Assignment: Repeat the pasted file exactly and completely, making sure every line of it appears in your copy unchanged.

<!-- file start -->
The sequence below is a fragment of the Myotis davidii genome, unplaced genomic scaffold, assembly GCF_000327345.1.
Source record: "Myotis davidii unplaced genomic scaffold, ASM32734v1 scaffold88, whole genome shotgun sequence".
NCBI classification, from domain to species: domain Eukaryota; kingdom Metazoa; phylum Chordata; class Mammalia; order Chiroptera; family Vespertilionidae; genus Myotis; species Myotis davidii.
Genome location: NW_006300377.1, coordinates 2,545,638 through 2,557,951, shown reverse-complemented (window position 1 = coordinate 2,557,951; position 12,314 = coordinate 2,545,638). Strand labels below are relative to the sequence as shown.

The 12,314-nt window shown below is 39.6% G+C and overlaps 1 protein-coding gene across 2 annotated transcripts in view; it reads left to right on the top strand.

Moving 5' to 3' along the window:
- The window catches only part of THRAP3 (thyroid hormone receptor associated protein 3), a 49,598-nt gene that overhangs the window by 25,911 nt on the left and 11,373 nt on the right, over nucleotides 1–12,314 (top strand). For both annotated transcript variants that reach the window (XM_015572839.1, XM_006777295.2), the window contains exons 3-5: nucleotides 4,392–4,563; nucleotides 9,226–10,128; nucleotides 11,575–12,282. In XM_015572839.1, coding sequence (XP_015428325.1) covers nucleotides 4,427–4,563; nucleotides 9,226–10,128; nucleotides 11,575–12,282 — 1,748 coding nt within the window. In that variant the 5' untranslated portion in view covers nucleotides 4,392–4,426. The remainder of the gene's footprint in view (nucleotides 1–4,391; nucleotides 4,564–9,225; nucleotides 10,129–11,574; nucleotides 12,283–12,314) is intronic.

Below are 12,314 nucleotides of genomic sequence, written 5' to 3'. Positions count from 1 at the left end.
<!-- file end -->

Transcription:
The sequence below is a fragment of the Myotis davidii genome, unplaced genomic scaffold, assembly GCF_000327345.1.
Source record: "Myotis davidii unplaced genomic scaffold, ASM32734v1 scaffold88, whole genome shotgun sequence".
NCBI classification, from domain to species: domain Eukaryota; kingdom Metazoa; phylum Chordata; class Mammalia; order Chiroptera; family Vespertilionidae; genus Myotis; species Myotis davidii.
Genome location: NW_006300377.1, coordinates 2,545,638 through 2,557,951, shown reverse-complemented (window position 1 = coordinate 2,557,951; position 12,314 = coordinate 2,545,638). Strand labels below are relative to the sequence as shown.

The 12,314-nt window shown below is 39.6% G+C and overlaps 1 protein-coding gene across 2 annotated transcripts in view; it reads left to right on the top strand.

Moving 5' to 3' along the window:
- The window catches only part of THRAP3 (thyroid hormone receptor associated protein 3), a 49,598-nt gene that overhangs the window by 25,911 nt on the left and 11,373 nt on the right, over nucleotides 1–12,314 (top strand). For both annotated transcript variants that reach the window (XM_015572839.1, XM_006777295.2), the window contains exons 3-5: nucleotides 4,392–4,563; nucleotides 9,226–10,128; nucleotides 11,575–12,282. In XM_015572839.1, coding sequence (XP_015428325.1) covers nucleotides 4,427–4,563; nucleotides 9,226–10,128; nucleotides 11,575–12,282 — 1,748 coding nt within the window. In that variant the 5' untranslated portion in view covers nucleotides 4,392–4,426. The remainder of the gene's footprint in view (nucleotides 1–4,391; nucleotides 4,564–9,225; nucleotides 10,129–11,574; nucleotides 12,283–12,314) is intronic.

Below are 12,314 nucleotides of genomic sequence, written 5' to 3'. Positions count from 1 at the left end.